KOBE'S FEARLESSNESS PUTS HIM ABOVE THE REST.By Ramona Shelburne
There are a thousand reasons why Kobe Bryant is regarded as one of the best "closers" in the NBA. His preparation, his confidence, his athleticism. But the only thing that really matters, the one thing that separates him from other elite stars who have a knack for rising to the late-game occasion is his fearlessness.
To quote Eminem, he's not afraid. Of missing. Of the criticism that will follow if he takes a bad shot or forces one up. Of losing. He simply believes, ruthlessly, in his abilities and that he is the right person, the only person, who should be taking that last shot.
The only other player on the Lakers with even a small amount of that DNA is Derek Fisher. Which is a big reason he and Bryant are five-time champions, and longtime friends.
I've read all the articles breaking down Bryant's "real" or "true" statistics in crunch time, which argue that he's actually not as clutch as his reputation would indicate. But that's not really what we're discussing here, right?
We're talking who we'd want taking that last shot, not math or statistics. I want the guy who is not only unafraid of the moment but who lives for those moments. That's Kobe.
With all due respect to Dirk Nowitzki, and really, everybody else, I don't think anyone in the league right now thrives off pressure as Bryant does. Does he miss sometimes? Yes. Take a bad shot when he'd be better off passing to an open teammate? All the time.
But ask yourself one question. Even when he takes a bad shot. Even when he misses, aren't you glad he's the one shooting it?
You've heard our takes; now give us yours. DISCUSS
STATS DON'T LIE. DIRK IS THE BETTER CLOSER.By Tim MacMahon
Believe it or not, Kobe Bryant shows human tendencies during crunch time. He occasionally misses shots. OK, he misses a lot of shots, as TrueHoop's Henry Abbott painstakingly detailed earlier this year while debunking the myth of Kobe's clutch invincibility.
Dirk Nowitzki isn't a flawless performer under pressure. He's just more efficient than Bryant.
In fact, no player who has attempted at least 50 potential game-winning or tying shots in the final 24 seconds of games over the last 15 years has been more efficient than Nowitzki. Dirk has drilled 26 of 67 such shots, according to ESPN Stats & Information. That's a .388 shooting percentage, well above the league average of .297.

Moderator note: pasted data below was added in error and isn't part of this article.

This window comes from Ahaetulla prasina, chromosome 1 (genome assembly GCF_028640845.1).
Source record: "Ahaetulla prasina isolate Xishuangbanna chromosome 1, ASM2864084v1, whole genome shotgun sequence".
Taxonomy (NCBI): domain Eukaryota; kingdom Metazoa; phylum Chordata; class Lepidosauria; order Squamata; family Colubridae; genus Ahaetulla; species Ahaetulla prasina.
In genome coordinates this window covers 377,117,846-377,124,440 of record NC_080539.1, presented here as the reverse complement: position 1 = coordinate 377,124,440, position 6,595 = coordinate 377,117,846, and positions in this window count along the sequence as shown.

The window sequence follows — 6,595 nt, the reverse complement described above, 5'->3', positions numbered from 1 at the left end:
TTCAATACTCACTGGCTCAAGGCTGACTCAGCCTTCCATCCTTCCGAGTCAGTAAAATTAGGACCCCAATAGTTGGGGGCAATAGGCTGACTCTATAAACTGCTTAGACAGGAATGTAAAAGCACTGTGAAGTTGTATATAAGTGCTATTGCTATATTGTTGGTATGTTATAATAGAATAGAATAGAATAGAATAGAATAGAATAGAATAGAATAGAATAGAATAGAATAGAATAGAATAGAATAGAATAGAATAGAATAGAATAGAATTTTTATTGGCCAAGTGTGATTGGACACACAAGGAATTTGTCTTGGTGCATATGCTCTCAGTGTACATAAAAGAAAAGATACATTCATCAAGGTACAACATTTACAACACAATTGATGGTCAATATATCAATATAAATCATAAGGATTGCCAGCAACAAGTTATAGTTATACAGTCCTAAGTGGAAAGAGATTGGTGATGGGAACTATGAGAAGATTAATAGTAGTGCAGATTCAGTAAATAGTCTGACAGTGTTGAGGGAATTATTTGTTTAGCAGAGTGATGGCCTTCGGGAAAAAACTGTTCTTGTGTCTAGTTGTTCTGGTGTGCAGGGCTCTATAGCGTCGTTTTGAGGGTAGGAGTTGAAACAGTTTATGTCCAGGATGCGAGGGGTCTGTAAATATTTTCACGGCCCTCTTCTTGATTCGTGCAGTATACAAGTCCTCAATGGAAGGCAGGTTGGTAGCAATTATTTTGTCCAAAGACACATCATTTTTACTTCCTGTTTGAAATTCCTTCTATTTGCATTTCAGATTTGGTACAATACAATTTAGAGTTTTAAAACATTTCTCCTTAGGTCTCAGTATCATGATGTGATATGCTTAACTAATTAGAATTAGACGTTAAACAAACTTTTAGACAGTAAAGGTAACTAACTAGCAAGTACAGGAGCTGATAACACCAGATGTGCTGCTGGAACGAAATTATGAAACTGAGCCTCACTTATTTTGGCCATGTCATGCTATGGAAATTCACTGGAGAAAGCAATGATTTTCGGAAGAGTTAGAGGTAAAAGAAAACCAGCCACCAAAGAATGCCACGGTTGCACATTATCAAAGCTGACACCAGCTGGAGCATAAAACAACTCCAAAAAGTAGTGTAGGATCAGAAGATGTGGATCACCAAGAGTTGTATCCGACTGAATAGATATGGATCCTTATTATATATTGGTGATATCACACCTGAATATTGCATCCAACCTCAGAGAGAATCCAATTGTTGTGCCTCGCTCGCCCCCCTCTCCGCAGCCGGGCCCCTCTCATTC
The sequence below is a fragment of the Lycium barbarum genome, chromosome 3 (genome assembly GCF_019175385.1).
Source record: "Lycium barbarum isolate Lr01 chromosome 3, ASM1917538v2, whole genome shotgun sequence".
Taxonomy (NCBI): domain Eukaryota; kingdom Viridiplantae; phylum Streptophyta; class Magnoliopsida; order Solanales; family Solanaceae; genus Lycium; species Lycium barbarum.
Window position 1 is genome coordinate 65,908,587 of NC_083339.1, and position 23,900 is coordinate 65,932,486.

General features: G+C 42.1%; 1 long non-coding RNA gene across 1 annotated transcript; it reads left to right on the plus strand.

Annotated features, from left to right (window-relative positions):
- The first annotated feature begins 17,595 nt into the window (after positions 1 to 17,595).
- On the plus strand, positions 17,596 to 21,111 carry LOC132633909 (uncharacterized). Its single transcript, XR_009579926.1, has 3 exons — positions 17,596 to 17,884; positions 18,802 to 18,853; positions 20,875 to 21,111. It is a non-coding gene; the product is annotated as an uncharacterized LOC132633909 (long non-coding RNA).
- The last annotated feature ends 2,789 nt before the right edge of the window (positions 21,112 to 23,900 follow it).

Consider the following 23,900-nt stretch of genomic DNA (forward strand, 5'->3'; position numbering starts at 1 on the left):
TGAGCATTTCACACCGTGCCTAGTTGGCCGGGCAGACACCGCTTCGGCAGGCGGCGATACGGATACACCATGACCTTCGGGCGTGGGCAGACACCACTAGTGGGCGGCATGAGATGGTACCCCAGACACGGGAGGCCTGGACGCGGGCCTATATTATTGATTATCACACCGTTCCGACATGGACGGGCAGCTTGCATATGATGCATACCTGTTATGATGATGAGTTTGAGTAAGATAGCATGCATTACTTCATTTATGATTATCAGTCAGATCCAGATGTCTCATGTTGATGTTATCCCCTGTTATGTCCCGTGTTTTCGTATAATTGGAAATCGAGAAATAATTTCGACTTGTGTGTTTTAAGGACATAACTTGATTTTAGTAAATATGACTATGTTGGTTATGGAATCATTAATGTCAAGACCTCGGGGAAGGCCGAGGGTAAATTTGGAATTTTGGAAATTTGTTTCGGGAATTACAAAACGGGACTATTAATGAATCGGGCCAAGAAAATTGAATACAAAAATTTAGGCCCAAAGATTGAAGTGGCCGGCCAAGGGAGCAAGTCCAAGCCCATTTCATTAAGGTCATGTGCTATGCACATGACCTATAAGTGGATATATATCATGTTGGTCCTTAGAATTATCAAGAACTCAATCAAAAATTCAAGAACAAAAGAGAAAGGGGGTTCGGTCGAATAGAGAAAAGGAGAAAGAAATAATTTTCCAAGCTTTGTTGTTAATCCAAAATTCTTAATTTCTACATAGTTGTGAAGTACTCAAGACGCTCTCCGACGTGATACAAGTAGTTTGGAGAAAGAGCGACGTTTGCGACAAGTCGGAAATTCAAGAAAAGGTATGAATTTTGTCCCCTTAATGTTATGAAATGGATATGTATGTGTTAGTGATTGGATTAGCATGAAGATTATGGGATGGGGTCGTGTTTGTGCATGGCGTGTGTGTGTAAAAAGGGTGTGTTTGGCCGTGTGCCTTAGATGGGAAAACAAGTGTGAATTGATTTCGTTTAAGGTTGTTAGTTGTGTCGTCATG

It also compares favorably to Kobe, who has hit 37 of 117 shots (.316) in those situations.
Using 82games.com's definition of clutch, Kobe ranks second in the NBA over the last four seasons, with 51.8 points per 48 minutes. Dirk is third (43.7) and shoots almost a full percentage point better.
That's especially impressive for a guy who admittedly isn't a natural-born closer, preferred to defer to Michael Finley and Steve Nash while serving as a 7-foot floor spacer early in his career, who had to develop the confidence to carry his team during crunch time.
"Now, I feel comfortable touching the ball in the end," Nowitzki said. "I love having the ball in my hands at the end of the game. That's what this game is all about."
The Mavs would be fine if that's what this series is all about. All due respect to Kobe, but Dallas wouldn't be scared if games come down to clutch duels between future Hall of Famers.
"He wants the responsibility of winning games," Dallas coach Rick Carlisle said of Nowitzki. "I've been around some of the very best. I played with [Larry] Bird for three years when he was the best player on the planet. I was with Reggie Miller for several years as an assistant coach and head coach. He was a guy that embraced that kind of responsibility. And Dirk's the same way.
"I've been fortunate to be around three of the best. And Bryant's obviously there, too."
Yes, Kobe is. Just a bit below Nowitzki, according to the numbers.